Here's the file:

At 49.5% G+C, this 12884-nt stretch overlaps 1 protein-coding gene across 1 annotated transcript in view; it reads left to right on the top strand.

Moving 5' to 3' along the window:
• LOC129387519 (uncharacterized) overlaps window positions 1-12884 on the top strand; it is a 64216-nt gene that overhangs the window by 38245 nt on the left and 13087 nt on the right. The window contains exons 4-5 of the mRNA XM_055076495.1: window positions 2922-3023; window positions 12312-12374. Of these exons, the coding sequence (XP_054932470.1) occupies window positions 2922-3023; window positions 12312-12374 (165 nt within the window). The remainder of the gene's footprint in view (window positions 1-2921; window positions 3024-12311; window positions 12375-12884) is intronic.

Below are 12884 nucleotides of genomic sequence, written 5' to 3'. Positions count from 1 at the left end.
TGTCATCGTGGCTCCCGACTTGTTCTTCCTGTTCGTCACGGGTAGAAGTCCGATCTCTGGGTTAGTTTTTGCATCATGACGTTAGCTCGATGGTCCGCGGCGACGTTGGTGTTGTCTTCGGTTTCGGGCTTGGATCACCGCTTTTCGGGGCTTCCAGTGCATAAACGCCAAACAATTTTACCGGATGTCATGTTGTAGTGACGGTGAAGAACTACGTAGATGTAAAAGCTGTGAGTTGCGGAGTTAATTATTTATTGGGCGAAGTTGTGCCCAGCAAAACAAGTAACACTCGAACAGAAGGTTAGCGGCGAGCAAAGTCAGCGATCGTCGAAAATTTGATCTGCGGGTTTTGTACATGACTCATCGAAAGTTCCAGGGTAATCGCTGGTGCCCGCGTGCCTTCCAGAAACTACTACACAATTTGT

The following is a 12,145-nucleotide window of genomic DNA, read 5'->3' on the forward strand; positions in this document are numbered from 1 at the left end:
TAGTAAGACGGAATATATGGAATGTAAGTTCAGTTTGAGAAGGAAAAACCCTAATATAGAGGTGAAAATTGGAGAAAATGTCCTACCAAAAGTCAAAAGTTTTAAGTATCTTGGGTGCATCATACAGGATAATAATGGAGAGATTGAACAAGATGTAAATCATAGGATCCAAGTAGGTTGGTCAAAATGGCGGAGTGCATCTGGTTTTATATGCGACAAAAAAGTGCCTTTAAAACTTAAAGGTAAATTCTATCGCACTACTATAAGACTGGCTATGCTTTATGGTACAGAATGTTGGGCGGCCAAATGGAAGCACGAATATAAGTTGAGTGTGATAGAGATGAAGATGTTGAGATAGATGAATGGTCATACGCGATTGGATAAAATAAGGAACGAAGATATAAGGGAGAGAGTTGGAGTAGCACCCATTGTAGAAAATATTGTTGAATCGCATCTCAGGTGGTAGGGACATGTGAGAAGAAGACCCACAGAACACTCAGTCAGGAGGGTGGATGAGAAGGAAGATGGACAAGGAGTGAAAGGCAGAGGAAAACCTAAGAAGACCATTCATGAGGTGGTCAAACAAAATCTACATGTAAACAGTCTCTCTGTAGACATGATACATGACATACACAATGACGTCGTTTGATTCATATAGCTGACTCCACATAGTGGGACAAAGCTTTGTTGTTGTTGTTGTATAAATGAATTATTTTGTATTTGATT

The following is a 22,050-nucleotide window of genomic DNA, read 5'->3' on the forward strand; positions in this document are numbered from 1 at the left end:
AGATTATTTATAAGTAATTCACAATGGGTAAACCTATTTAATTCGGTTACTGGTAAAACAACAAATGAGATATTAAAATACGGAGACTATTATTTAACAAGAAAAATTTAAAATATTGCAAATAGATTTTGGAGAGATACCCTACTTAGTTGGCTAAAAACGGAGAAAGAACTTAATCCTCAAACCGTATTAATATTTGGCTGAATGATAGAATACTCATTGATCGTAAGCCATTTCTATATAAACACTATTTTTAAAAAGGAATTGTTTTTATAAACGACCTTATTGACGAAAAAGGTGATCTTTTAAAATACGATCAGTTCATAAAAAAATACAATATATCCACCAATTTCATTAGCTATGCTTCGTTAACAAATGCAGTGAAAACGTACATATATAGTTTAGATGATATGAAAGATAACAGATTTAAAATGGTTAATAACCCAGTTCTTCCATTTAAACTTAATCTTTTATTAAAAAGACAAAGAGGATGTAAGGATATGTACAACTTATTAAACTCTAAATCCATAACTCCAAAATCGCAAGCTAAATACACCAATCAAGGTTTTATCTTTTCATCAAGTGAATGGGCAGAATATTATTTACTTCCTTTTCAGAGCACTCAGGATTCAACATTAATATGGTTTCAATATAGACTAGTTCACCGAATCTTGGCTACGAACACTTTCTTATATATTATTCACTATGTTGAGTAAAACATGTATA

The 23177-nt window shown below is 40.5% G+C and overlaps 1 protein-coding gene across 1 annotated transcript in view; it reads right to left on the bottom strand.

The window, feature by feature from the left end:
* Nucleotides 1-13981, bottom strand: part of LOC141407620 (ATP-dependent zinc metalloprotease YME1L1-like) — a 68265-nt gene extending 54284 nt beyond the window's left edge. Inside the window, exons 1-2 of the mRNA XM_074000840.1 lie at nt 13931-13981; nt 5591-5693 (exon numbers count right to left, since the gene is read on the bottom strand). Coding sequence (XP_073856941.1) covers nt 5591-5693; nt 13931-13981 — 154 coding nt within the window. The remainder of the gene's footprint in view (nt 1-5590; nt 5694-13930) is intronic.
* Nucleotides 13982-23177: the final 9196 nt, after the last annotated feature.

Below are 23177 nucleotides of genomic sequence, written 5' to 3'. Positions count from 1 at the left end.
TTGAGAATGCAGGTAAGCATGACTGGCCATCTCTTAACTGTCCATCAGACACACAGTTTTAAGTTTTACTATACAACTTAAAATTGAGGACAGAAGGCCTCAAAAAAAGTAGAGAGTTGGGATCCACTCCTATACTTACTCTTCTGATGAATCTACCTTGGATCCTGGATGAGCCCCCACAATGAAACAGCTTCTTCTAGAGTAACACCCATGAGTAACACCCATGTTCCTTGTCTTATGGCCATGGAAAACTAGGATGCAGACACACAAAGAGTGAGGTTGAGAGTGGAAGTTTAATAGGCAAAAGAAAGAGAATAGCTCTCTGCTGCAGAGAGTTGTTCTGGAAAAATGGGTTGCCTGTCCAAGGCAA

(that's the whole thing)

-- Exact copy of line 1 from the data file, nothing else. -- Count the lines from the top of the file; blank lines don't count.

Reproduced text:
At 49.5% G+C, this 12884-nt stretch overlaps 1 protein-coding gene across 1 annotated transcript in view; it reads left to right on the top strand.